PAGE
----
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China has 1 million people behind propaganda machine to undermine US, top US admiral says

Adm. Philip S. Davidson, Commander U.S. Indo-Pacific Command, at Chiefs of Defense (CHODS) conference in Aug. 2020. (U.S. Navy photo by Mass Communication Specialist 2nd Class Anthony J. Rivera)
March 09, 2021

During a Tuesday hearing before the Senate Armed Services Committee, U.S. Indo Pacific Command (INDOPACOM) commander Adm. Phillip Davidson said “China has a vast disinformation machine” with a million people behind it that it uses to undermine the U.S.

Responding to questions by Sen. Jeanne Shaheen (D-NH) about the threat Chinese disinformation presents in the Indo-Pacific region, Davidson said, “They use regular media and social media and have nearly a million people in their propaganda machine.”

Davidson said the goal of China’s disinformation efforts is “to undermine U.S. interests, to capture the narrative to their own benefit and to … corrupt the environment in a way that creates doubt amongst our allies and partners in the reliability of the United States.”

In his assessment, Davidson said China’s disinformation efforts differ from those used by Russia in the Indo-Pacific region. While he said China acts to sow doubt, Davidson said Russia instead “acts much more like a spoiler.” Instead of putting forward its own vision or propaganda narrative, Davidson said Russia looks to “deny the visions” of other nations in the region.

He said INDOPACOM is “engaged deeply” with the U.S. State Department to improve U.S. messaging in the region to reinforce U.S. interests and “as opposed to providing disinformation, would highlight the ills that others have in the region.”

“Disinformation is part of the new geostrategic fabric that is making the competition so difficult,” Davidson said.

Davidson said the U.S. should increase its messaging efforts “across the globe” and noted the State Department had “immense power” during the Cold War era in promoting “truth” and countering disinformation efforts.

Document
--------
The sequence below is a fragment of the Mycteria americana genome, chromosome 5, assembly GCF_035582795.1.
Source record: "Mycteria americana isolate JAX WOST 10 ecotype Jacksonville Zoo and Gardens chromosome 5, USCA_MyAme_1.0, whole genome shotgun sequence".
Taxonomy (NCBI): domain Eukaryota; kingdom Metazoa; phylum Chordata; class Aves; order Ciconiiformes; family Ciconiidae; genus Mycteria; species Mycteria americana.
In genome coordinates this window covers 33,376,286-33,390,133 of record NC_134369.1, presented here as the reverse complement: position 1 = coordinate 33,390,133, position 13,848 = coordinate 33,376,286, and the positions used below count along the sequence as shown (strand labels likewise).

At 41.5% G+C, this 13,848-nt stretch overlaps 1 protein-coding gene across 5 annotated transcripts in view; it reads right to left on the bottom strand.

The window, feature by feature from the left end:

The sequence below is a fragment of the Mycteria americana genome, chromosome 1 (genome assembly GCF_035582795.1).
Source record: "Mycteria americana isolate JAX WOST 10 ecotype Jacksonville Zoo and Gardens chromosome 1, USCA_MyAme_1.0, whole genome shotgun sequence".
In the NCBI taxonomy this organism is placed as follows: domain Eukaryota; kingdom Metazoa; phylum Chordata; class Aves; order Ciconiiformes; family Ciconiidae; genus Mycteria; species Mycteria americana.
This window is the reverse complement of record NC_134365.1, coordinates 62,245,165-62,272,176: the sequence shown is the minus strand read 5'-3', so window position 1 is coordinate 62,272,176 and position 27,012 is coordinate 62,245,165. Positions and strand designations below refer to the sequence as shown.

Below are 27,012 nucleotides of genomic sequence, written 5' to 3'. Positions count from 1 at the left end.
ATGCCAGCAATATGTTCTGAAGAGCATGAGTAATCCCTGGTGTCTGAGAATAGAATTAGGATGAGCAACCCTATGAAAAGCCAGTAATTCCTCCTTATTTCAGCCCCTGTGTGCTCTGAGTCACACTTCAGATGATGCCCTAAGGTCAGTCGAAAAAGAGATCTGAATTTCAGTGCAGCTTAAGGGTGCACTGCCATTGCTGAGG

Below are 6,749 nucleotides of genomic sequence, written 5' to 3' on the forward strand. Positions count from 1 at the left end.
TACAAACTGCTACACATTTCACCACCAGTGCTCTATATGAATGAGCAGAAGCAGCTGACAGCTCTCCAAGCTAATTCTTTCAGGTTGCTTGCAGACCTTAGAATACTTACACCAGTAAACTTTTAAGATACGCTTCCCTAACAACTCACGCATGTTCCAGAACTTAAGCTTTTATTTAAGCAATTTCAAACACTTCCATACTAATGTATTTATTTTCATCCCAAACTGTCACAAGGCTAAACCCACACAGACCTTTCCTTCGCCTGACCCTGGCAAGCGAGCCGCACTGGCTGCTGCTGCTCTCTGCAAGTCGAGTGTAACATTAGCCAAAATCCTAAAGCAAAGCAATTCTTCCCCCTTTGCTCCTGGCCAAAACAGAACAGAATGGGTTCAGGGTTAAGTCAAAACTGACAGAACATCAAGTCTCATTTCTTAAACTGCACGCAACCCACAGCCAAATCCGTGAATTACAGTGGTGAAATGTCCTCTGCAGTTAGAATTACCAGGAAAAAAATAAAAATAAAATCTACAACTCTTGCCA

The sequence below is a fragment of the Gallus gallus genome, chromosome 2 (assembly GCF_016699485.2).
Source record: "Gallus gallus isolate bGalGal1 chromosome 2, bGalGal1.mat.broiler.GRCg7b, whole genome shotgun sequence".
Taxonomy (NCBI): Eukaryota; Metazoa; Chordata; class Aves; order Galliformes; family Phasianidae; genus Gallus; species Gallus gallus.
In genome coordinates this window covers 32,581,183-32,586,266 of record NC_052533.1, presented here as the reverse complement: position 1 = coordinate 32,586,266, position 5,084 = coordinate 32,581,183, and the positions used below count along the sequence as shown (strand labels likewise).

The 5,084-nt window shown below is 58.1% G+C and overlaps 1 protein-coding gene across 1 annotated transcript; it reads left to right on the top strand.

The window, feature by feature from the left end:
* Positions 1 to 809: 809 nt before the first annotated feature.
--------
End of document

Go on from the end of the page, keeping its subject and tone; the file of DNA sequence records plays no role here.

Concerns about Chinese disinformation efforts have increased in the last year amid the spread of the COVID-19 coronavirus pandemic. An April 2020 analysis by the Information Analysis Division of the European External Action Service (EEAS), the European Union’s diplomatic and combined foreign and defense ministry, found Russia and China have promoted similar disinformation narratives about the origins of COVID-19 and have sought to “exploit the public health crisis to advance geopolitical interests, often by directly challenging the credibility of the European Union and its partners.”

Chinese disinformation efforts have sought to deny COVID-19 originated in China and even claim that the U.S. military brought the virus to Wuhan, where the first virus cases emerged.

China also recently circulated doctored images depicting an Australian soldier slitting an Afghan child’s throat, to further allegations of war crimes committed by Australian soldiers in Afghanistan. One of the war crimes claims was that Australian soldiers did slit the throats of two 14-year-old Afghan boys, but an internal investigation did not substantiate those claims. Separately, Australian investigators did find “credible information” supporting claims 25 Australian soldiers were involved in the murders of 39 Afghan civilians and prisoners between 2009 and 2013.